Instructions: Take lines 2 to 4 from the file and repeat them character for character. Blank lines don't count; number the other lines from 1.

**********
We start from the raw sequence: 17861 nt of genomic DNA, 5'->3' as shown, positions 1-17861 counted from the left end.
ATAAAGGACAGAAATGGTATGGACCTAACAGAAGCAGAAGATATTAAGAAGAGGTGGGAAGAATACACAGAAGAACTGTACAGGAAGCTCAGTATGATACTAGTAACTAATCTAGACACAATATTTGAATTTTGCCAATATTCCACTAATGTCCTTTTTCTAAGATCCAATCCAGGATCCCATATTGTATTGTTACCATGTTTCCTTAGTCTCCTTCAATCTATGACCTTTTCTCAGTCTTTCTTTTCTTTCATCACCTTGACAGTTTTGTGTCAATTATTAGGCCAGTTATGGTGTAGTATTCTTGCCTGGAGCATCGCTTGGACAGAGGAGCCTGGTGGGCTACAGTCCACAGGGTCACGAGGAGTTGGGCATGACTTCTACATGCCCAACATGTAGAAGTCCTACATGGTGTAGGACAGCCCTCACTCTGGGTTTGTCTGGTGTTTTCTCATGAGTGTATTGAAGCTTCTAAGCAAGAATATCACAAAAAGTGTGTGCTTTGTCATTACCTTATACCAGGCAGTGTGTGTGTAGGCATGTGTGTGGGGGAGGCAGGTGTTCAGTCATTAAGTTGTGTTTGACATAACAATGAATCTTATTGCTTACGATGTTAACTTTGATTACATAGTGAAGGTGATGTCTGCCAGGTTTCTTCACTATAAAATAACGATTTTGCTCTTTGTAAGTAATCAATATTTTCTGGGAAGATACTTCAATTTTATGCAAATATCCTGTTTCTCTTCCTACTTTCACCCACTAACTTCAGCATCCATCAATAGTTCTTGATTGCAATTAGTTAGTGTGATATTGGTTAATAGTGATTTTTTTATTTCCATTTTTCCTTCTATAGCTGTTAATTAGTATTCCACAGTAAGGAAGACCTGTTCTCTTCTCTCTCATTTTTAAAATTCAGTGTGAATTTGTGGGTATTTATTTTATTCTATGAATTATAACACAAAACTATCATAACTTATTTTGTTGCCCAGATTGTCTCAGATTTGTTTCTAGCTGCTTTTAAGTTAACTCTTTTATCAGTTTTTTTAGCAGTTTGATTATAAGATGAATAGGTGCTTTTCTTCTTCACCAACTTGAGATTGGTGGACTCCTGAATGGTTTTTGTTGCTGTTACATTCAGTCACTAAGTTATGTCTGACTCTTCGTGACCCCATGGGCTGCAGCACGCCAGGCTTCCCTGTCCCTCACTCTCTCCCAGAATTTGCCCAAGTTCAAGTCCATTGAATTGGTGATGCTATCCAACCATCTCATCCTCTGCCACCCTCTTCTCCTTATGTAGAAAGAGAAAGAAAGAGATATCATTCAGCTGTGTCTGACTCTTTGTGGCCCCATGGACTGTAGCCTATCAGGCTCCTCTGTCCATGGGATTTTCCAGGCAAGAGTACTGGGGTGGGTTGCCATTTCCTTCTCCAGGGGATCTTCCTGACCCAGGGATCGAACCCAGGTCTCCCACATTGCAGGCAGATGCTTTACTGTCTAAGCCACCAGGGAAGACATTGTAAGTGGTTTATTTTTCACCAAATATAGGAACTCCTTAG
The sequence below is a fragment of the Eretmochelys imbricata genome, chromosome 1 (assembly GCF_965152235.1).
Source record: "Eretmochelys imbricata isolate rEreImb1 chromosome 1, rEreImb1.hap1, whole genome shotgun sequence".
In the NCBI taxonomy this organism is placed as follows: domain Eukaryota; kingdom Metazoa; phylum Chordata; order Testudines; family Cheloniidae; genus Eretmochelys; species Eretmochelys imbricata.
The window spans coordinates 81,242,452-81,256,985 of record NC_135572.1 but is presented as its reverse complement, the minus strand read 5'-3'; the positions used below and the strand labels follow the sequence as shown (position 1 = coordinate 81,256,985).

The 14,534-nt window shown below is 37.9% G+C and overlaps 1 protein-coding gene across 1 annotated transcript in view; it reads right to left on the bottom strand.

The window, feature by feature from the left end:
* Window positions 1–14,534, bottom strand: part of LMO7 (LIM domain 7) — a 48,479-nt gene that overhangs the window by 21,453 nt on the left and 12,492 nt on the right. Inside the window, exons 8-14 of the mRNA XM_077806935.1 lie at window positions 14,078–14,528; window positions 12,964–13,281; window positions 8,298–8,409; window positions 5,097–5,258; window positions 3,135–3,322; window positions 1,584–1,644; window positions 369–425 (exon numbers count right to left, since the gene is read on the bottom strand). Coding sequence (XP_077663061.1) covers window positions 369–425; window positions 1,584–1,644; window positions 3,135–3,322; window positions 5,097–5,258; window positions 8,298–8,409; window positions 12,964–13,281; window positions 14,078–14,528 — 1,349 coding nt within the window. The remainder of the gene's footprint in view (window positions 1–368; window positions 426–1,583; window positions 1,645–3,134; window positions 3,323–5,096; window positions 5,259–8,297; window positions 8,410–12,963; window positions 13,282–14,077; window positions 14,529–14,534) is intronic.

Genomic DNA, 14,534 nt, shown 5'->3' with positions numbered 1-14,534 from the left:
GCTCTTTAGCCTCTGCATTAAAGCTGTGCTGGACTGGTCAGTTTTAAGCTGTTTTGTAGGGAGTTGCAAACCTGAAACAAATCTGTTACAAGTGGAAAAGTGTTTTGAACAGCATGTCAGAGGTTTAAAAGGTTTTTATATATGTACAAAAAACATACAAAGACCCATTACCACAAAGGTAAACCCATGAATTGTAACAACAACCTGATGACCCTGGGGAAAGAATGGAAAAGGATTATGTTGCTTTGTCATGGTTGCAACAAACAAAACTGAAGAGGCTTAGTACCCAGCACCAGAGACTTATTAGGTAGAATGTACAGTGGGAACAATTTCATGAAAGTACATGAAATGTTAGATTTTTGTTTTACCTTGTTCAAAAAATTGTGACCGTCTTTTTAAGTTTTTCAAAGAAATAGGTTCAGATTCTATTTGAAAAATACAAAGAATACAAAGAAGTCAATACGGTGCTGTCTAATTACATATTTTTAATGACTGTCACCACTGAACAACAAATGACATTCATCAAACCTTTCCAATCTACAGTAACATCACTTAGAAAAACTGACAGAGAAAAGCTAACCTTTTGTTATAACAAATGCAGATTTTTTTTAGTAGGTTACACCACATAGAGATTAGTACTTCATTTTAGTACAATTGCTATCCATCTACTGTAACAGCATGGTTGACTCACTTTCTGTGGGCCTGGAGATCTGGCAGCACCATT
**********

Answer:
ATAAAGGACAGAAATGGTATGGACCTAACAGAAGCAGAAGATATTAAGAAGAGGTGGGAAGAATACACAGAAGAACTGTACAGGAAGCTCAGTATGATACTAGTAACTAATCTAGACACAATATTTGAATTTTGCCAATATTCCACTAATGTCCTTTTTCTAAGATCCAATCCAGGATCCCATATTGTATTGTTACCATGTTTCCTTAGTCTCCTTCAATCTATGACCTTTTCTCAGTCTTTCTTTTCTTTCATCACCTTGACAGTTTTGTGTCAATTATTAGGCCAGTTATGGTGTAGTATTCTTGCCTGGAGCATCGCTTGGACAGAGGAGCCTGGTGGGCTACAGTCCACAGGGTCACGAGGAGTTGGGCATGACTTCTACATGCCCAACATGTAGAAGTCCTACATGGTGTAGGACAGCCCTCACTCTGGGTTTGTCTGGTGTTTTCTCATGAGTGTATTGAAGCTTCTAAGCAAGAATATCACAAAAAGTGTGTGCTTTGTCATTACCTTATACCAGGCAGTGTGTGTGTAGGCATGTGTGTGGGGGAGGCAGGTGTTCAGTCATTAAGTTGTGTTTGACATAACAATGAATCTTATTGCTTACGATGTTAACTTTGATTACATAGTGAAGGTGATGTCTGCCAGGTTTCTTCACTATAAAATAACGATTTTGCTCTTTGTAAGTAATCAATATTTTCTGGGAAGATACTTCAATTTTATGCAAATATCCTGTTTCTCTTCCTACTTTCACCCACTAACTTCAGCATCCATCAATAGTTCTTGATTGCAATTAGTTAGTGTGATATTGGTTAATAGTGATTTTTTTATTTCCATTTTTCCTTCTATAGCTGTTAATTAGTATTCCACAGTAAGGAAGACCTGTTCTCTTCTCTCTCATTTTTAAAATTCAGTGTGAATTTGTGGGTATTTATTTTATTCTATGAATTATAACACAAAACTATCATAACTTATTTTGTTGCCCAGATTGTCTCAGATTTGTTTCTAGCTGCTTTTAAGTTAACTCTTTTATCAGTTTTTTTAGCAGTTTGATTATAAGATGAATAGGTGCTTTTCTTCTTCACCAACTTGAGATTGGTGGACTCCTGAATGGTTTTTGTTGCTGTTACATTCAGTCACTAAGTTATGTCTGACTCTTCGTGACCCCATGGGCTGCAGCACGCCAGGCTTCCCTGTCCCTCACTCTCTCCCAGAATTTGCCCAAGTTCAAGTCCATTGAATTGGTGATGCTATCCAACCATCTCATCCTCTGCCACCCTCTTCTCCTTATGTAGAAAGAGAAAGAAAGAGATATCATTCAGCTGTGTCTGACTCTTTGTGGCCCCATGGACTGTAGCCTATCAGGCTCCTCTGTCCATGGGATTTTCCAGGCAAGAGTACTGGGGTGGGTTGCCATTTCCTTCTCCAGGGGATCTTCCTGACCCAGGGATCGAACCCAGGTCTCCCACATTGCAGGCAGATGCTTTACTGTCTAAGCCACCAGGGAAGACATTGTAAGTGGTTTATTTTTCACCAAATATAGGAACTCCTTAG
The sequence below is a fragment of the Eretmochelys imbricata genome, chromosome 1 (assembly GCF_965152235.1).
Source record: "Eretmochelys imbricata isolate rEreImb1 chromosome 1, rEreImb1.hap1, whole genome shotgun sequence".